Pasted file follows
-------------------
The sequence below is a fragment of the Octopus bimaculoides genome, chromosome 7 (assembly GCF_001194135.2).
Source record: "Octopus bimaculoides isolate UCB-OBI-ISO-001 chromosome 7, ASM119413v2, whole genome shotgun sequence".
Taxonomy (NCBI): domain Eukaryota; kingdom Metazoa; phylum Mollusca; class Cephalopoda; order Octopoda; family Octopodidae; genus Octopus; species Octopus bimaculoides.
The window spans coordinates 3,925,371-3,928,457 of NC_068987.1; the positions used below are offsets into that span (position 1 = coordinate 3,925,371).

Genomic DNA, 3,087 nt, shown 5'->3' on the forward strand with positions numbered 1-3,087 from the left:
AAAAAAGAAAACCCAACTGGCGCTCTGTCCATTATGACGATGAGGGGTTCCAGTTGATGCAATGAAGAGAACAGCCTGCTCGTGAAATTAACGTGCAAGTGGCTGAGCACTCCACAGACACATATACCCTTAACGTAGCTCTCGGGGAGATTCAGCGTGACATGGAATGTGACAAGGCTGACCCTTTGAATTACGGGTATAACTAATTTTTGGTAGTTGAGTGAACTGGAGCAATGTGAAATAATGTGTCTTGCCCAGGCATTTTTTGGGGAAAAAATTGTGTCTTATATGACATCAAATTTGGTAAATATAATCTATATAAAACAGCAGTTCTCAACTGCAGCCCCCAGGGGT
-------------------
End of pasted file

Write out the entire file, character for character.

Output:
The sequence below is a fragment of the Octopus bimaculoides genome, chromosome 7 (assembly GCF_001194135.2).
Source record: "Octopus bimaculoides isolate UCB-OBI-ISO-001 chromosome 7, ASM119413v2, whole genome shotgun sequence".
Taxonomy (NCBI): domain Eukaryota; kingdom Metazoa; phylum Mollusca; class Cephalopoda; order Octopoda; family Octopodidae; genus Octopus; species Octopus bimaculoides.
The window spans coordinates 3,925,371-3,928,457 of NC_068987.1; the positions used below are offsets into that span (position 1 = coordinate 3,925,371).

Genomic DNA, 3,087 nt, shown 5'->3' on the forward strand with positions numbered 1-3,087 from the left:
AAAAAAGAAAACCCAACTGGCGCTCTGTCCATTATGACGATGAGGGGTTCCAGTTGATGCAATGAAGAGAACAGCCTGCTCGTGAAATTAACGTGCAAGTGGCTGAGCACTCCACAGACACATATACCCTTAACGTAGCTCTCGGGGAGATTCAGCGTGACATGGAATGTGACAAGGCTGACCCTTTGAATTACGGGTATAACTAATTTTTGGTAGTTGAGTGAACTGGAGCAATGTGAAATAATGTGTCTTGCCCAGGCATTTTTTGGGGAAAAAATTGTGTCTTATATGACATCAAATTTGGTAAATATAATCTATATAAAACAGCAGTTCTCAACTGCAGCCCCCAGGGGT